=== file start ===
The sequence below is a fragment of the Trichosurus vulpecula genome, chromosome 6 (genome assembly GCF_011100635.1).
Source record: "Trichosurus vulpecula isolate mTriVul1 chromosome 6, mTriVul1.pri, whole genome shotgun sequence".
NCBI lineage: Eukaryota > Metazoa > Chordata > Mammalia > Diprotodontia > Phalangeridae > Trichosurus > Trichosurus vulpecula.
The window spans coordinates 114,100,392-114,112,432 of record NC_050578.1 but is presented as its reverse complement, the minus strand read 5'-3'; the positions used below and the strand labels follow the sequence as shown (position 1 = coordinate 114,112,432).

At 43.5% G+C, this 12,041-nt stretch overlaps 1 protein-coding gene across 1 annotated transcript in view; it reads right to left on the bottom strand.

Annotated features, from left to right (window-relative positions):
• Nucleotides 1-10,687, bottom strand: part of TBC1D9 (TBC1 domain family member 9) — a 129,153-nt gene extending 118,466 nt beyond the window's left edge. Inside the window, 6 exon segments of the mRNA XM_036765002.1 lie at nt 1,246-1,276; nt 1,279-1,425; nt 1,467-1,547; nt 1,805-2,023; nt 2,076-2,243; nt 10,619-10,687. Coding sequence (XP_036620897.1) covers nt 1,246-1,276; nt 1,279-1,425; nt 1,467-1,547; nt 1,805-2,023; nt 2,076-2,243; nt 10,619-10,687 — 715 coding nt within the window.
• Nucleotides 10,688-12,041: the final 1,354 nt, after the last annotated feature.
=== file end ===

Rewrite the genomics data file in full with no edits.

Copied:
The sequence below is a fragment of the Trichosurus vulpecula genome, chromosome 6 (genome assembly GCF_011100635.1).
Source record: "Trichosurus vulpecula isolate mTriVul1 chromosome 6, mTriVul1.pri, whole genome shotgun sequence".
NCBI lineage: Eukaryota > Metazoa > Chordata > Mammalia > Diprotodontia > Phalangeridae > Trichosurus > Trichosurus vulpecula.
The window spans coordinates 114,100,392-114,112,432 of record NC_050578.1 but is presented as its reverse complement, the minus strand read 5'-3'; the positions used below and the strand labels follow the sequence as shown (position 1 = coordinate 114,112,432).

At 43.5% G+C, this 12,041-nt stretch overlaps 1 protein-coding gene across 1 annotated transcript in view; it reads right to left on the bottom strand.

Annotated features, from left to right (window-relative positions):
• Nucleotides 1-10,687, bottom strand: part of TBC1D9 (TBC1 domain family member 9) — a 129,153-nt gene extending 118,466 nt beyond the window's left edge. Inside the window, 6 exon segments of the mRNA XM_036765002.1 lie at nt 1,246-1,276; nt 1,279-1,425; nt 1,467-1,547; nt 1,805-2,023; nt 2,076-2,243; nt 10,619-10,687. Coding sequence (XP_036620897.1) covers nt 1,246-1,276; nt 1,279-1,425; nt 1,467-1,547; nt 1,805-2,023; nt 2,076-2,243; nt 10,619-10,687 — 715 coding nt within the window.
• Nucleotides 10,688-12,041: the final 1,354 nt, after the last annotated feature.